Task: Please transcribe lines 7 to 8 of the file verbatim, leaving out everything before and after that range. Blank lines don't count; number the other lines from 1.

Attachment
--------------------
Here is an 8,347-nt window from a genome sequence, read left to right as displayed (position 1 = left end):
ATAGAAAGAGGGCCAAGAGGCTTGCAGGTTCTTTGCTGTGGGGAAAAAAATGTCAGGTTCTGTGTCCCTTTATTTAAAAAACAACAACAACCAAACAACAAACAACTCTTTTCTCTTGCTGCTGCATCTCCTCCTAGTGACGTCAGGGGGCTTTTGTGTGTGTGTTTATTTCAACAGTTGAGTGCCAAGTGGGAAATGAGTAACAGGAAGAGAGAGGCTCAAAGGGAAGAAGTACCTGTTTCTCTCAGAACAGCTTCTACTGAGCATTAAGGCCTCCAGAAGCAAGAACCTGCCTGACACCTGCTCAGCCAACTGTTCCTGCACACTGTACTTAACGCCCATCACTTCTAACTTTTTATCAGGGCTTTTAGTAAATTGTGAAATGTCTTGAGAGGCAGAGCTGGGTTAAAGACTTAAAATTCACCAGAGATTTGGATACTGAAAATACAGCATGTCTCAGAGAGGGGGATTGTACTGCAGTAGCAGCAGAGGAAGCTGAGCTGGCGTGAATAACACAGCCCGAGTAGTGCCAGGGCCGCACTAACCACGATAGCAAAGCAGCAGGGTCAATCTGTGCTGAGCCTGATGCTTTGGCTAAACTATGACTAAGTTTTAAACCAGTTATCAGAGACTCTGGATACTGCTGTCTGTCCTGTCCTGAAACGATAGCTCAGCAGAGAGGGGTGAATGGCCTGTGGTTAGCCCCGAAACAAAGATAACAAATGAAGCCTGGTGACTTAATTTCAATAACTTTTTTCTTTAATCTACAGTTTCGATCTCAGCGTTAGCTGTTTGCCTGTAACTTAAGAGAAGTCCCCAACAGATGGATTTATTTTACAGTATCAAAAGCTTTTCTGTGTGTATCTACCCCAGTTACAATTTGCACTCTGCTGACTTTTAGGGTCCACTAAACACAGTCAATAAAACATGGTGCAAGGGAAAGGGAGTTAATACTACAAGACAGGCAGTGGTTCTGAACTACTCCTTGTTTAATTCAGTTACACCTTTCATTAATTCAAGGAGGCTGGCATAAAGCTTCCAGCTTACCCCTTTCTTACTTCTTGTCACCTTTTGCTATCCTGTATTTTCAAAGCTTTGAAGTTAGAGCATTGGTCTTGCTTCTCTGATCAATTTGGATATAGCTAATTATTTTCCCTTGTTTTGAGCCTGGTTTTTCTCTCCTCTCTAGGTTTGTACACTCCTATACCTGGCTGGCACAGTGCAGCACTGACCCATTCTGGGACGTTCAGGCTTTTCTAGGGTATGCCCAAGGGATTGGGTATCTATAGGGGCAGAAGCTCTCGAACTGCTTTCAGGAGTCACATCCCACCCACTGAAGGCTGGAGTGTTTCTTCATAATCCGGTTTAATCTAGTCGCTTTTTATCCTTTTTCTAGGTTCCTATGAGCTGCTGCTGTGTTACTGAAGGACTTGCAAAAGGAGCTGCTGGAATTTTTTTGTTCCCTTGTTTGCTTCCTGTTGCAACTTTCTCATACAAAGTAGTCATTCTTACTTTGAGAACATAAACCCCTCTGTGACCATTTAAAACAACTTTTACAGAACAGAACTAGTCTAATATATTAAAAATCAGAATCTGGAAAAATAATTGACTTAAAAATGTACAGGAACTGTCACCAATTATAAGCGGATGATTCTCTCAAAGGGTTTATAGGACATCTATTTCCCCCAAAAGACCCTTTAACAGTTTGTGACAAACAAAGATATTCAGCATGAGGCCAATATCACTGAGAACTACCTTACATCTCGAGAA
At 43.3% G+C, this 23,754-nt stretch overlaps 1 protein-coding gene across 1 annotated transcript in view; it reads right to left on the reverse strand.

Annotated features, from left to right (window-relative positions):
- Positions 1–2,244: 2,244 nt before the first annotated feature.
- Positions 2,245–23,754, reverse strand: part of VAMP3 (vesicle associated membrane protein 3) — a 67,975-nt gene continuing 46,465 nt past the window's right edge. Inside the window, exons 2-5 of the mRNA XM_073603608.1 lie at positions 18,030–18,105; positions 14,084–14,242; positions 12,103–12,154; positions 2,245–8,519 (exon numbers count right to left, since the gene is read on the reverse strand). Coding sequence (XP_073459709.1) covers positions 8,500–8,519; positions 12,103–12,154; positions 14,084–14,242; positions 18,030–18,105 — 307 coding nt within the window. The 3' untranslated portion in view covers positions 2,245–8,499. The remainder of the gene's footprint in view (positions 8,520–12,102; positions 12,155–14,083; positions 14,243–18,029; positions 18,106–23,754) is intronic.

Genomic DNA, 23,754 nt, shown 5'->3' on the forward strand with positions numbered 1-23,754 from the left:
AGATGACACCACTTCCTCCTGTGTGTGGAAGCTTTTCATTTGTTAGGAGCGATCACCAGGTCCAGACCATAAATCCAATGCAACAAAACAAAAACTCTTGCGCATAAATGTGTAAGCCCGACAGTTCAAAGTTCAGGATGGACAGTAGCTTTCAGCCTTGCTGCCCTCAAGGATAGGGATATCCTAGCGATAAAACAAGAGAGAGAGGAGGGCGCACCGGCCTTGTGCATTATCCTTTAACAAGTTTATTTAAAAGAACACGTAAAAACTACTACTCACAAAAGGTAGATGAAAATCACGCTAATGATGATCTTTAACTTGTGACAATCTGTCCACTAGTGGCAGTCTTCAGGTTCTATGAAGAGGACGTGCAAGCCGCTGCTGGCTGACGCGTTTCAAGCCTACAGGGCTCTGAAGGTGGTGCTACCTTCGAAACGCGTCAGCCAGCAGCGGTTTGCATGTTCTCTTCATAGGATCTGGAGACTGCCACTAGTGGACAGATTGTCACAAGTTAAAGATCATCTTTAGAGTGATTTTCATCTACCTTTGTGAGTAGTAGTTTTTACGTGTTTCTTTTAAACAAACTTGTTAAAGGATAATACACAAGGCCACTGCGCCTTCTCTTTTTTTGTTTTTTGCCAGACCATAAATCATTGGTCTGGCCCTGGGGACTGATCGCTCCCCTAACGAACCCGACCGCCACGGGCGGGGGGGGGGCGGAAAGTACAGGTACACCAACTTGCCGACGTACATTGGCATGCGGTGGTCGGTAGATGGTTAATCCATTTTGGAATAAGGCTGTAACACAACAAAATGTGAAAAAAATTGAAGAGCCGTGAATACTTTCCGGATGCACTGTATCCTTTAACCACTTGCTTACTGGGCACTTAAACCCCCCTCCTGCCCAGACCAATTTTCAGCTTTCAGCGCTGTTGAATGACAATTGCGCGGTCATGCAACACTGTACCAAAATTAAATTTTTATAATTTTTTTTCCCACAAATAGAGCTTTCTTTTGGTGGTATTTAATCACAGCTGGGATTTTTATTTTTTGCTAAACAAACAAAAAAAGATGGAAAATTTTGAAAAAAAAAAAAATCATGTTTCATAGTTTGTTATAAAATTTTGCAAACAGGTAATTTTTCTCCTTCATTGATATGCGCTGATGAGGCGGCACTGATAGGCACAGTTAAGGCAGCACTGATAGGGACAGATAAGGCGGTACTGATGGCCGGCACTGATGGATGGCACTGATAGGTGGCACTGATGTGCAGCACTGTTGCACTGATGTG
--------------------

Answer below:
Genomic DNA, 23,754 nt, shown 5'->3' on the forward strand with positions numbered 1-23,754 from the left:
AGATGACACCACTTCCTCCTGTGTGTGGAAGCTTTTCATTTGTTAGGAGCGATCACCAGGTCCAGACCATAAATCCAATGCAACAAAACAAAAACTCTTGCGCATAAATGTGTAAGCCCGACAGTTCAAAGTTCAGGATGGACAGTAGCTTTCAGCCTTGCTGCCCTCAAGGATAGGGATATCCTAGCGATAAAACAAGAGAGAGAGGAGGGCGCACCGGCCTTGTGCATTATCCTTTAACAAGTTTATTTAAAAGAACACGTAAAAACTACTACTCACAAAAGGTAGATGAAAATCACGCTAATGATGATCTTTAACTTGTGACAATCTGTCCACTAGTGGCAGTCTTCAGGTTCTATGAAGAGGACGTGCAAGCCGCTGCTGGCTGACGCGTTTCAAGCCTACAGGGCTCTGAAGGTGGTGCTACCTTCGAAACGCGTCAGCCAGCAGCGGTTTGCATGTTCTCTTCATAGGATCTGGAGACTGCCACTAGTGGACAGATTGTCACAAGTTAAAGATCATCTTTAGAGTGATTTTCATCTACCTTTGTGAGTAGTAGTTTTTACGTGTTTCTTTTAAACAAACTTGTTAAAGGATAATACACAAGGCCACTGCGCCTTCTCTTTTTTTGTTTTTTGCCAGACCATAAATCATTGGTCTGGCCCTGGGGACTGATCGCTCCCCTAACGAACCCGACCGCCACGGGCGGGGGGGGGGCGGAAAGTACAGGTACACCAACTTGCCGACGTACATTGGCATGCGGTGGTCGGTAGATGGTTAATCCATTTTGGAATAAGGCTGTAACACAACAAAATGTGAAAAAAATTGAAGAGCCGTGAATACTTTCCGGATGCACTGTATCCTTTAACCACTTGCTTACTGGGCACTTAAACCCCCCTCCTGCCCAGACCAATTTTCAGCTTTCAGCGCTGTTGAATGACAATTGCGCGGTCATGCAACACTGTACCAAAATTAAATTTTTATAATTTTTTTTCCCACAAATAGAGCTTTCTTTTGGTGGTATTTAATCACAGCTGGGATTTTTATTTTTTGCTAAACAAACAAAAAAAGATGGAAAATTTTGAAAAAAAAAAAAATCATGTTTCATAGTTTGTTATAAAATTTTGCAAACAGGTAATTTTTCTCCTTCATTGATATGCGCTGATGAGGCGGCACTGATAGGCACAGTTAAGGCAGCACTGATAGGGACAGATAAGGCGGTACTGATGGCCGGCACTGATGGATGGCACTGATAGGTGGCACTGATGTGCAGCACTGTTGCACTGATGTG